We had a SlingShot Trader member ask us why we have a bullish stance on Goldman Sachs (NYSE:GS). In this video, we review the charts to show you why Goldman is going up.
If you were to look at a weekly chart, you could see that GS has not been in an uptrend going back to 2004. If you went out to a monthly chart, you’d see much the same thing going back to 1999 that it hasn’t been in a classic uptrend on the monthly chart.
The reason why I said it was in a classic uptrend is because on the daily chart it is. As we look at the price where it was in August 2013 at $90, and it’s climbed almost up to $160. It’s currently trading around $150; that’s a classic uptrend for us.
The important thing to remember is when we’re looking at any chart when we’re making investing decisions is to focus on the chart timeframe that is most closely going to match the timeframe of our trade. So, if you are making trades like we do in SlingShot Trader where we plan on holding them anywhere from a week or two, a daily chart tends to work out well.
You could even drop down to an hourly chart if you wanted to but, for us, we like to look at the daily chart. We like to see the opening and closing prices for the full trading period. We think it’s quite helpful. If we were looking to hold a trade for a much longer period of time, then a weekly chart would be much more conducive to our analysis for that type of trade. Or, if we were looking to enter a trade in the morning and get out that evening, we would most likely be focusing on a much shorter-term chart.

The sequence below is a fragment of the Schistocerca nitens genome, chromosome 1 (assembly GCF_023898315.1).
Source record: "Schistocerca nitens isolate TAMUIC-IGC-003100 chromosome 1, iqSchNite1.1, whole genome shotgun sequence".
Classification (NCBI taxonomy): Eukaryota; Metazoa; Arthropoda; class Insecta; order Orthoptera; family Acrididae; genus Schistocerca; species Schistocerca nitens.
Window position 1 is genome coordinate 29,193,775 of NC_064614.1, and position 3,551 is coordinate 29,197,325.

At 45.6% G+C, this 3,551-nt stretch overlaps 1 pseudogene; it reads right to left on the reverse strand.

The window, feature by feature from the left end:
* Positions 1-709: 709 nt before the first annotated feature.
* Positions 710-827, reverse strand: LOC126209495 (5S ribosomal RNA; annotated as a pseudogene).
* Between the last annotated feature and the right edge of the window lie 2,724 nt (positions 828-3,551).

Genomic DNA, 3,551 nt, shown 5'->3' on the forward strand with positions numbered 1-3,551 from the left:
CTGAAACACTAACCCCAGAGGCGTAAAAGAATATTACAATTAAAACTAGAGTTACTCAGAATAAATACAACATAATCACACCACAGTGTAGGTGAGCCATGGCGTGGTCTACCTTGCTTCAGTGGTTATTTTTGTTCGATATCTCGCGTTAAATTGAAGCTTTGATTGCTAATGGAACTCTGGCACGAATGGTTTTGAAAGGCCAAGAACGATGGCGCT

So, as we look at the timeframes for these charts, we stick with the daily chart in most of our analysis because that’s the timeframe that fits the trading period that we are looking for. Now, when we entered a bullish call option trade on GS, we saw the stock drop down initially but in the trade alert we sent to SlingShot Trader members, I talked about the potential bullish pennant that is being formed right now on the stock.
So, GS has a great uptrend, and a bullish pennant is a bullish continuation pattern that has the characteristics of a downtrending resistance level and an uptrending support level that are converging on each other. Often times when we see a pennant, it will bounce back and forth and back and forth in between two levels, and then eventually break up and through that downtrending resistance level. It’s this breakout point that completes the price pattern. It completes the bullish pennant for us.
So, as we look at GS’ pennant, we’re anticipating that the stock is going to continue to consolidate for a little bit longer but eventually is going to break up and through this downtrending resistance level, complete the bullish pennant and resume the uptrend that the stock has been in for the last little while.
Investor Place advisors John Jagerson and S. Wade Hansen are co-founders of LearningMarkets.com, as well as the co-editors of SlingShot Trader, a trading service designed to help you make options profits by trading the news. Get in on the next trade and get 1 free month today by clicking here.